Written by: Abigail Pichel

What is the Printer Virus?

“Printer Virus” is a name collectively given to several malware that resulted in a number of reported infections seen to print out several lines of characters, like the one below:

The characters being printed out are actually lines of code that we believe to be of another malware intended to be executed by any of the following malware:

We speculate that there might be a bug that causes the malware to print the code instead of executing a file. However, this cannot be proven as of this writing.

How did I get infected?

Based on the analysis done, the following are two entry points used by this malware to get into a system:

We've found some Google search results led to sites that download a file that drops TROJ_PONMCOP variants on an affected computer (see diagram above). This is similar to the diagram below, where the infection starts when a user, using Google Chrome as browser, accesses a malicious website. Once the malicious site is accessed, some files are downloaded on the system. These files execute and run on the system. In the diagram below, the executable file (google_com_ru{BLOCKED}.exe in the diagram) drops a .DLL file, which is detected as a TROJ_PONMCOP variant.

Another source of infection is via particular forums hosting a possibly malicious .ZIP file that when a user opens, executes a binary that drops TROJ_PONMCOP variants:

How do I know I’m infected?

Systems affected with TROJ_AGENT.BCPC connects to http://storage5.static.{BLOCKED}s.ru/i/12/0601/h_1338571059_9957469_b48b167953.jpeg, where it downloads ADW_EOREZO. Users might experience incessant pop-ups due to the presence of ADW_EOREZO on the system.

Also, the following components can be found in the infected machines:

We have also noted that randomly-named binaries are found in the following locations:

  • %System%\{random 10 letters}.exe
  • %System%\SPOOL\PRINTERS\FP{5 numbers}.SPL - file that might be causing the printouts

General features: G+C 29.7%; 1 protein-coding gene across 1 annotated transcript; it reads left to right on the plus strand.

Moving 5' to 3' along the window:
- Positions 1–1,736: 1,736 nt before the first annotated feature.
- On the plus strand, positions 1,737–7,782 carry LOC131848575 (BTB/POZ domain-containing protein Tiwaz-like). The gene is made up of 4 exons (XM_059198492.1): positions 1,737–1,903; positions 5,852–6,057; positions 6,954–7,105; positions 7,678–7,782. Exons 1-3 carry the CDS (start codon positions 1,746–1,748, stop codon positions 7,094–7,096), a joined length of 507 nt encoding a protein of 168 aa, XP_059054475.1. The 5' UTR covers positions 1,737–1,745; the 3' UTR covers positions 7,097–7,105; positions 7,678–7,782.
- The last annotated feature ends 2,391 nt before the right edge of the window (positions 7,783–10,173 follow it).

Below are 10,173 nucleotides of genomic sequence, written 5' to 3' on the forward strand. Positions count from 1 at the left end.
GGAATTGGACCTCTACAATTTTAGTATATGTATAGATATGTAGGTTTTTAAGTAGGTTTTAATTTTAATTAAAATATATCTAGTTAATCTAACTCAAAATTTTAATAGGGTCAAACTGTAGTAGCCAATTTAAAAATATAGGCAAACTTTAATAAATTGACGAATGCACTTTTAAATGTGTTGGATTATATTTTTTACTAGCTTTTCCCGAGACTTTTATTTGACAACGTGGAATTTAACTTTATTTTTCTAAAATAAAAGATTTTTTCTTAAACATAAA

• %System%\SPOOL\PRINTERS\{random file}.tmp
  • Users\{user name}\Appdata\Roaming\{random file}.dll
  • Documents and Settings\{user name}\Application Data\{random file}.dll
  • %System%\{random file}.dll
  • Program Files\{random folder}\{random file}.dll
  • %Windows%\SysWOW64\{random file}.dll

What makes it difficult to analyze?

TROJ_PONMOCOP code contains an encrypted portion which is loaded and decrypted into memory. When decrypted, it will be a new binary file that is UPX-packed. After a successful decryption, it transfers the control to the newly-created binary. This newly created binary again contains encrypted code. Now to be able to decrypt this code, the malware gets the decryption keys from parameters found in the infected system i.e. ftCreationTime & ftLastAccessTime of %Windows%\system32 and System Volume Information folder, as well as the serial number of the hard drive. It then checks if decryption is successful. If the decrypted code is a valid binary file, it transfers the control to this another newly created binary. If not, then routine of the malware will not proceed. This simply means that the binary may be unique for each of infected system. Note that all these steps are done in memory, which means there is no dropped file. Routines of TROJ_PONMCOP is illustrated below:

Are Trend Micro users protected?

Yes, they are protected. All malware in this infection chain are actively detected and removed by Trend Micro products.